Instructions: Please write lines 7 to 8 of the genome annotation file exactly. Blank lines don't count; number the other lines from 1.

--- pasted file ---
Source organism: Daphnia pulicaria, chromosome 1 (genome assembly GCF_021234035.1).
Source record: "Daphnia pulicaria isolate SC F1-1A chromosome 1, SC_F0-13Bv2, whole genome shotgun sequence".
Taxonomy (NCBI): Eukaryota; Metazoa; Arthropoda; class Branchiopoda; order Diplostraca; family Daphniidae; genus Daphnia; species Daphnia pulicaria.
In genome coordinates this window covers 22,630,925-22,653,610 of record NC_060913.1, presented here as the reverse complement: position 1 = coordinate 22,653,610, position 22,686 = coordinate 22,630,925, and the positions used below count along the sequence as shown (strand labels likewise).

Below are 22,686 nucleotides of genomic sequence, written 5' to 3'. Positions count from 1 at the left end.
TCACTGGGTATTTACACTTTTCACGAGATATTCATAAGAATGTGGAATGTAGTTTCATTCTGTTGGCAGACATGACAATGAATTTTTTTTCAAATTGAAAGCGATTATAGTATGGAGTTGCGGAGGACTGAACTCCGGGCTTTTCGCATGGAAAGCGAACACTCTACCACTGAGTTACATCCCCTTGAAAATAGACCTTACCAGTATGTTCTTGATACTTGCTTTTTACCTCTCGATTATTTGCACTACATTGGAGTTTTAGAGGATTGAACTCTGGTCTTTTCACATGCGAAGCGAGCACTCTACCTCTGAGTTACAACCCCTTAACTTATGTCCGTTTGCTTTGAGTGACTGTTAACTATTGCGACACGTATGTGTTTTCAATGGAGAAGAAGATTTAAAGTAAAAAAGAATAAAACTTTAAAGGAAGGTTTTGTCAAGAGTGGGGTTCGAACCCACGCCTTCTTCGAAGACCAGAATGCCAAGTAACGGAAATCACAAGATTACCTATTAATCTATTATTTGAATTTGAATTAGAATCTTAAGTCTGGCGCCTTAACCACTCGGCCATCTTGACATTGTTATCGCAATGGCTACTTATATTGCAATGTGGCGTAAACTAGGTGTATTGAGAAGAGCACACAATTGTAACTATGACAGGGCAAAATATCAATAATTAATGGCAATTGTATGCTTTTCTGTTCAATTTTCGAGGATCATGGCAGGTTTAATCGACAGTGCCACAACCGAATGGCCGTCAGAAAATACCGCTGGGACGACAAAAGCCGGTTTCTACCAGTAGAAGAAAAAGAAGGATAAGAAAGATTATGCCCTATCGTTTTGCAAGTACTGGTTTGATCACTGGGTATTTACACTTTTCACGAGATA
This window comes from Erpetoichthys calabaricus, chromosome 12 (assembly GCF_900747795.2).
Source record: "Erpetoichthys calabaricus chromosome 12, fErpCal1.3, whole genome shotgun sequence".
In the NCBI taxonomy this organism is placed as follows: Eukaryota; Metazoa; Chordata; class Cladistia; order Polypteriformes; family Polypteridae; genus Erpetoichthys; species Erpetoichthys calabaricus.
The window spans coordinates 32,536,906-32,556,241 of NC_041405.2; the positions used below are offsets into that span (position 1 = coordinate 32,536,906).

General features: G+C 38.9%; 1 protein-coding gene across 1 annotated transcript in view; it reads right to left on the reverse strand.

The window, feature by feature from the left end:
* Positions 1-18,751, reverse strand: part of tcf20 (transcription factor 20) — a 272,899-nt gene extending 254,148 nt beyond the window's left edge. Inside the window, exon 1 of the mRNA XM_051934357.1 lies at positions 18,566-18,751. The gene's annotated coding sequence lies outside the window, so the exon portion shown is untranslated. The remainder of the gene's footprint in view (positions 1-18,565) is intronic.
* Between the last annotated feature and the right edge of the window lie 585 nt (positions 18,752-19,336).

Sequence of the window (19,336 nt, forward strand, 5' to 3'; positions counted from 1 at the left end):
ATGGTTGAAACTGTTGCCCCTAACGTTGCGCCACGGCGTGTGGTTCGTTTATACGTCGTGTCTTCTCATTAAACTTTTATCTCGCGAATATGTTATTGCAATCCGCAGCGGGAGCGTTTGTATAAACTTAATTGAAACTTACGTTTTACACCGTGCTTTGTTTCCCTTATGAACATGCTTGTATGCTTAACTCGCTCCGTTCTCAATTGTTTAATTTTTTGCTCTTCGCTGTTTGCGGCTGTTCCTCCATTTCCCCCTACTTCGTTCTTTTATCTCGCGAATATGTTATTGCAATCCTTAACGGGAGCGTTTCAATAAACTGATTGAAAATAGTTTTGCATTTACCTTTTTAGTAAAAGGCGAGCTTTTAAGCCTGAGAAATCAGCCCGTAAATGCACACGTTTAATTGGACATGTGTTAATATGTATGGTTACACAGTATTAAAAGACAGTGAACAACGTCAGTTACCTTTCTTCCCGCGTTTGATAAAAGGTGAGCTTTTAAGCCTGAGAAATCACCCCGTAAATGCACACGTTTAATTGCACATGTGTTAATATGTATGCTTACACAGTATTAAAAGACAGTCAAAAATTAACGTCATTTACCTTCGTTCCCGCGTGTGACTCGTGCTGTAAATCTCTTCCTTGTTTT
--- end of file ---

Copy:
This window comes from Erpetoichthys calabaricus, chromosome 12 (assembly GCF_900747795.2).
Source record: "Erpetoichthys calabaricus chromosome 12, fErpCal1.3, whole genome shotgun sequence".